This is not only good for getting to the truth (whatever that might be) it can be truly liberating. Good coaches and therapists know that unpicking wrong assumptions is key to unlocking many people’s challenges. It frees people from wrong thinking and therefore frees them. Frequently it is our false beliefs that hold us back. 

So, you can be robust but the approach to the discussion is key. You do not start with the presupposition that you are right.

“The only true wisdom is in knowing you know nothing.”

Socrates 

This approach to dialogue goes back a long way, to Aristophanes and before: it is the Socratic (or elenctic) method.

How to use the Socratic method

The Socratic Method (or method of elenchus), as outlined in Plato’s Theaetetus, is a process of questioning that inspires critical thinking and analysis. Primarily the method was designed for moral and philosophical enquiry, but the technique has been used for pretty much any discussion. 

Here I have simplified the Socratic dialogue approach into 5 steps:

1. Receive 

First, receive what the other person has to say. This means listening to the other person’s premise, view or argument. And remember you must properly listen to be able to do the next step.

2. Reflect

Sum up the person’s viewpoint or argument and reflect it back. Do this by first getting them to clarify and sum up their position and then by paraphrasing or repeating it back to them.

3. Refine

Ask them to provide their evidence. Find out why they are thinking or acting in that way. Discover the facts, beliefs or assumptions that underpin their standpoint. Often the premise will be based on assumptions rather than hard facts. Challenge these assumptions to test their validity. 

Use further questions to uncover the fallacy of any wrong presuppositions. These are often ‘why’ questions. For example: “why do you think that?” Sometimes it can be helpful to construct the ‘why’ question as a ‘what’ question for example: “what makes you think that?” This is because why questions can often feel confrontational.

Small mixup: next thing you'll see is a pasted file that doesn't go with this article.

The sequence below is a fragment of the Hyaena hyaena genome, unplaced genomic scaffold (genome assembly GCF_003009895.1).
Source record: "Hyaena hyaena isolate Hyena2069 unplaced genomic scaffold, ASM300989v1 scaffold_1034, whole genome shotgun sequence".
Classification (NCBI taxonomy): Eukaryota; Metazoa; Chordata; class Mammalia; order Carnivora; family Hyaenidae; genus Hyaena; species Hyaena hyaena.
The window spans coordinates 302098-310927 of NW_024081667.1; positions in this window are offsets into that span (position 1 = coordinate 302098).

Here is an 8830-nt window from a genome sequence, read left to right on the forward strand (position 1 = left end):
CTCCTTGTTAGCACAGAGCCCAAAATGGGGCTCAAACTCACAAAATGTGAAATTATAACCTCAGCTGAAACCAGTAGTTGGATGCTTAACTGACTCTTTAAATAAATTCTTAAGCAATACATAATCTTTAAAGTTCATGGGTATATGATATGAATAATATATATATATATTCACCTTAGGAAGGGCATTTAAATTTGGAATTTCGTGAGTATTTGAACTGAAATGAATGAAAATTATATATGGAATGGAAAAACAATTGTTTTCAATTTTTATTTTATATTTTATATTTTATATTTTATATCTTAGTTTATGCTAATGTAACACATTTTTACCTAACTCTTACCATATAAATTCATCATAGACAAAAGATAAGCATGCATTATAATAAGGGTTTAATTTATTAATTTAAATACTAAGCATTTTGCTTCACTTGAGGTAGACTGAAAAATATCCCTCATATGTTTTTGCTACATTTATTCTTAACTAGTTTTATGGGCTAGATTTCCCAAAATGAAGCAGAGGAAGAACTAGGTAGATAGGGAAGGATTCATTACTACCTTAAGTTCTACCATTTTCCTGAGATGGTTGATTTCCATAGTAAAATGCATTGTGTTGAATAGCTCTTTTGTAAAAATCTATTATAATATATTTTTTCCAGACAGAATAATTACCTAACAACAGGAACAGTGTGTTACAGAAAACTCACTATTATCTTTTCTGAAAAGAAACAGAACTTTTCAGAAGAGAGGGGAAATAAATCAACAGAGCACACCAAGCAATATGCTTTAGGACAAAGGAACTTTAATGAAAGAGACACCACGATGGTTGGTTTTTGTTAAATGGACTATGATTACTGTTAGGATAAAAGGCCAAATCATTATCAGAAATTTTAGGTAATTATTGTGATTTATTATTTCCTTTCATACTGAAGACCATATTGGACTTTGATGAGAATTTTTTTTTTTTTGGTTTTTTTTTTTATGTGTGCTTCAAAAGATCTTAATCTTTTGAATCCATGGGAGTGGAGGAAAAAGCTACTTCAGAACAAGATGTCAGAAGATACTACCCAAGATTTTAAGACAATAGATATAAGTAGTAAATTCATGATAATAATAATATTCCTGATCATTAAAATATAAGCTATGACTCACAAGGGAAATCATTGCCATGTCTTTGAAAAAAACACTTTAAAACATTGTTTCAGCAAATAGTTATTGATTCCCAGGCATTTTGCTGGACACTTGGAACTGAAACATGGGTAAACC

At times you may need to provide contrary evidence to challenge an assumption but try and structure this as a question too if possible. If there is a cognitive fallacy (a wrong way of thinking) then try and get them to find an exception (or if necessary, provide one) that proves their own theory wrong. Discover and explore this circumstance to discover new, better thinking. In this way, you are refining the basic premise of the discussion.

4. Re-state

Now that you have refined your thinking get them to reformulate and re-state their position. If they see that they had a wrong assumption, get them to adapt or renew their wording and then re-state it.

5. Repeat

Now they have a new viewpoint you can go back to the start of the process. You can assess the new premise and challenge any further wrong assumptions in their thinking. This method becomes a cycle of dialogue. The iterative or dialectic process helps to drill down further and further to get to the core of the issue. 

And that’s it. Simple. The question technique framework is easy to remember; the skill comes in applying it. The challenge, as noted before, is to really listen to the other person and truly commit to coming to a better-shared understanding of the issue.

“I cannot teach anybody anything. I can only make them think” 

Socrates

How to use the Socratic Method video – YouTube

Why people (but particularly leaders) need to ask good questions

As a leader who prefers to lead in a non-directive style (in other words I ask lots of questions) and as a professional coach, I know that seeking understanding is vitally important to success.

That is because success is not just winning the prize or beating the competition. That is short term. Real leadership success is taking people with you, involving them in the journey and creating a future that is better for everyone. As a leader, you might have a fabulous vision of that better future but if you want to get there you need to take people with you. 

Whoever you are, leader or not, you should want to embrace the diversity of thought others bring in order to learn, as well as to achieve your life goals. You will also want to unblock any negativity in relationships that you have. This means you need to develop an understanding and apply empathy. Remember:

“Be kind, for everyone you meet is fighting a hard battle.” 

Socrates

Therefore, seek understanding. Seek knowledge. Have productive dialogue. Learn. Progress.

This is why I have found asking questions so powerful and the Socratic method so useful. The father of philosophy gives us the structure, all we need to bring is the right attitude. 

So, next time you feel your argument becoming a polarised debate, remember the Socratic method and have a truly productive exchange of ideas.